demesne

EnglishEdit

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EtymologyEdit

From Anglo-Norman demeyne, demene et al., Old French demeine, demaine, demeigne, domaine (power) (whence French domaine (domain)), a noun use of an adjective, from Latin dominicus (belonging to a lord or master), from dominus (master, proprietor, owner). See dame, and compare demain, domain.

PronunciationEdit

NounEdit

demesne (plural demesnes)

  1. A lord’s chief manor place, with that part of the lands belonging thereto which has not been granted out in tenancy; a house, and the land adjoining, kept for the proprietor’s own use.
    • 1960, P. G. Wodehouse, Jeeves in the Offing, chapter III:
      I could spot no friendly native to tell me where I might find Bobbie. I proceeded, therefore, to roam hither and thither about the grounds and messuages in the hope of locating her, wishing that I had a couple of bloodhounds to aid me in my task, for the Travers demesne is a spacious one and there was a considerable amount of sunshine above, though none, I need scarcely mention, in my heart.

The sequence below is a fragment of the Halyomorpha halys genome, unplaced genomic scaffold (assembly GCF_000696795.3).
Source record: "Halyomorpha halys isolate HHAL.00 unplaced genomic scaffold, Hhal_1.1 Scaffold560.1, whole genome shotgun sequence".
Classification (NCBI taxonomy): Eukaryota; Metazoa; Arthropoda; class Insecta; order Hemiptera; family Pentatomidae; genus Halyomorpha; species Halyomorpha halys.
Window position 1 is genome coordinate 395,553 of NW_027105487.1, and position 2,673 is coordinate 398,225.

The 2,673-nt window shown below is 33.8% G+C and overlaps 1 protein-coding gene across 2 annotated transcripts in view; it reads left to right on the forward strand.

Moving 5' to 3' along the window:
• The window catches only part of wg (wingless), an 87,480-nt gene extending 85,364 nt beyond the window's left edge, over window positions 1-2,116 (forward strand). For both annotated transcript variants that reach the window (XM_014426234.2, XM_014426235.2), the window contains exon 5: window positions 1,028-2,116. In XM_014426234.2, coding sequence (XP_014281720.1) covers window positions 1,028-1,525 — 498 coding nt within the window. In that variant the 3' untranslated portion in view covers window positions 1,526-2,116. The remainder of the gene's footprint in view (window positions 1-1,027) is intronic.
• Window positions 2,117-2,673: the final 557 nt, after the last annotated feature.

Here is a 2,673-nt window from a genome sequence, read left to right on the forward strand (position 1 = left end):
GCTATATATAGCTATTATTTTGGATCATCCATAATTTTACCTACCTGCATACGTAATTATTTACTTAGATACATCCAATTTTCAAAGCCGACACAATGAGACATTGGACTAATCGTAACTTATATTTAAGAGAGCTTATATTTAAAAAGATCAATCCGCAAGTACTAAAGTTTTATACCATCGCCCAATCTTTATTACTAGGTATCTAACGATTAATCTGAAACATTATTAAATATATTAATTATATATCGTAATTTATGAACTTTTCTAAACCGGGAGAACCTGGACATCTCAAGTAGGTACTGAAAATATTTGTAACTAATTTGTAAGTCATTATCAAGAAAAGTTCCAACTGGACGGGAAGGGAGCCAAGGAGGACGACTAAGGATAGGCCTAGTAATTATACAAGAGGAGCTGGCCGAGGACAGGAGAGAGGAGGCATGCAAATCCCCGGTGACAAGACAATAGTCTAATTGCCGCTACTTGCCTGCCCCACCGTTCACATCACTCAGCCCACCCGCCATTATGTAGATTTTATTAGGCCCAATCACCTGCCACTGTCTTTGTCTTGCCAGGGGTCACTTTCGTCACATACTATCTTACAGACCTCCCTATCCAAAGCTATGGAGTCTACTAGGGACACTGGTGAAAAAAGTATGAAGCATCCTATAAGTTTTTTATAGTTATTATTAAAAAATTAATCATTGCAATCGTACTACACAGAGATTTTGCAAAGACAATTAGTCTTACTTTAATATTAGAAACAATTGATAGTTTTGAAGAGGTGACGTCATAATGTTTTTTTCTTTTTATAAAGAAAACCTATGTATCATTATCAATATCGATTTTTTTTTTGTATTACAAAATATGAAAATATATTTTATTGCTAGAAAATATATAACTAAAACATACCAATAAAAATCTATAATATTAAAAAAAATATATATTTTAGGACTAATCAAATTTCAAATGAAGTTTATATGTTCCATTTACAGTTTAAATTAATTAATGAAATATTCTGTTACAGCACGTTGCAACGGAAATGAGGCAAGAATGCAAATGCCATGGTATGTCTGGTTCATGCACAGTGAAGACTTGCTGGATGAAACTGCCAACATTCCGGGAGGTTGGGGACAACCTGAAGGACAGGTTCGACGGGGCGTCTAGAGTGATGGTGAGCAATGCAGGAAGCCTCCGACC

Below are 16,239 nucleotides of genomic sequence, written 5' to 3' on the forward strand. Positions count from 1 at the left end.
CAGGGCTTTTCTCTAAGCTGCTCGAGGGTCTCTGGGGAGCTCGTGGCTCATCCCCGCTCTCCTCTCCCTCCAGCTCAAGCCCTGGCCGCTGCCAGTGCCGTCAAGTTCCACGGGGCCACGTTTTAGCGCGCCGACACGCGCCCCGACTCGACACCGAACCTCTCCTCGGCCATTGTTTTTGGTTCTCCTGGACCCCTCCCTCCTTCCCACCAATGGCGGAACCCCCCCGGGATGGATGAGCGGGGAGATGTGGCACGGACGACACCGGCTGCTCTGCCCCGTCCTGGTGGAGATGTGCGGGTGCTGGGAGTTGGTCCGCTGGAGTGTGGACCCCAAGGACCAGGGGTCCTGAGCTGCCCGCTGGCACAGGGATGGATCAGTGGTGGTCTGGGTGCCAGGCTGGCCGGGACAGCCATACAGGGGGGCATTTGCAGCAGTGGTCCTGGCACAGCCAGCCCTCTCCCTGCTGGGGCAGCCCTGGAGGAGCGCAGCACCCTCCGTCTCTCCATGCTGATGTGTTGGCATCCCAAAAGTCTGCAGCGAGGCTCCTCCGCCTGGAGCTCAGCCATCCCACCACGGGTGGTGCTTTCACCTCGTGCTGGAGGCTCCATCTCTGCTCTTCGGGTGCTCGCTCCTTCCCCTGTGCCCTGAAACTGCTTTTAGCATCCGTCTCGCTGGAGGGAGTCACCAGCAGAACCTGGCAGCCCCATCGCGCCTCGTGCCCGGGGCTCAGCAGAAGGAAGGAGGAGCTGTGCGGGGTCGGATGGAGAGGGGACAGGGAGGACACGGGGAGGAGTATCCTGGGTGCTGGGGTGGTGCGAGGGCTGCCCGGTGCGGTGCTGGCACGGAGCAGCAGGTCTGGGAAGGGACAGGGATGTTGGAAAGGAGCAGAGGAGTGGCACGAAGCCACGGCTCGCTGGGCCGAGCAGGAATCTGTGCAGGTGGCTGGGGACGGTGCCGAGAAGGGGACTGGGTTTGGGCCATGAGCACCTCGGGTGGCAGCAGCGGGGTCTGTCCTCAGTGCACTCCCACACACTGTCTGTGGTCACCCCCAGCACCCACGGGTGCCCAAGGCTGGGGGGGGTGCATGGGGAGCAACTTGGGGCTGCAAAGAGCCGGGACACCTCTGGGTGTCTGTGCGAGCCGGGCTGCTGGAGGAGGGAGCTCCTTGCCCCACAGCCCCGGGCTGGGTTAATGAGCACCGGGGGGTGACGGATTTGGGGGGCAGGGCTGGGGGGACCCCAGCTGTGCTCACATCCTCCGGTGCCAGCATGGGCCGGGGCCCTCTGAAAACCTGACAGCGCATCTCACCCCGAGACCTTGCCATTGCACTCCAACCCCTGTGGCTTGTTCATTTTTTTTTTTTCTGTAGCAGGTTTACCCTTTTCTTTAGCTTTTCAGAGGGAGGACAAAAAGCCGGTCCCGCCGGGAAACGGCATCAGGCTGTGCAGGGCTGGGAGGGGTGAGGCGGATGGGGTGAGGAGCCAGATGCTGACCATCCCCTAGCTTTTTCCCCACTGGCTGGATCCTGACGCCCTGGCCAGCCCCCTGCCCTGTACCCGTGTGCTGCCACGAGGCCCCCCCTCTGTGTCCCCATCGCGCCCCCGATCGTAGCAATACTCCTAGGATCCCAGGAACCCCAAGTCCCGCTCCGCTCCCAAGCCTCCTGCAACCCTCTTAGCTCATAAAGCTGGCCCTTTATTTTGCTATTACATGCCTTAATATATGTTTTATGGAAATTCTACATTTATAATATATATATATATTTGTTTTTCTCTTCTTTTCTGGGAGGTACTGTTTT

• 1962, Vladimir Nabokov, Pale Fire, Commentary, note to lines 993-995:
      One minute before his death, as we were crossing from his demesne to mine and had begun working up between the junipers and ornamental shrubs, a Red Admirable (see note to line 270) came dizzily whirling around us like a colored flame.
  2. A region or area; a domain.

TranslationsEdit

ReferencesEdit


Old FrenchEdit

AdjectiveEdit

demesne m, f

  1. Alternative form of demaine.

NounEdit

demesne m (oblique plural demesnes, nominative singular demesnes, nominative plural demesne)

  1. Alternative form of demaine.
Last modified on 8 April 2014, at 03:56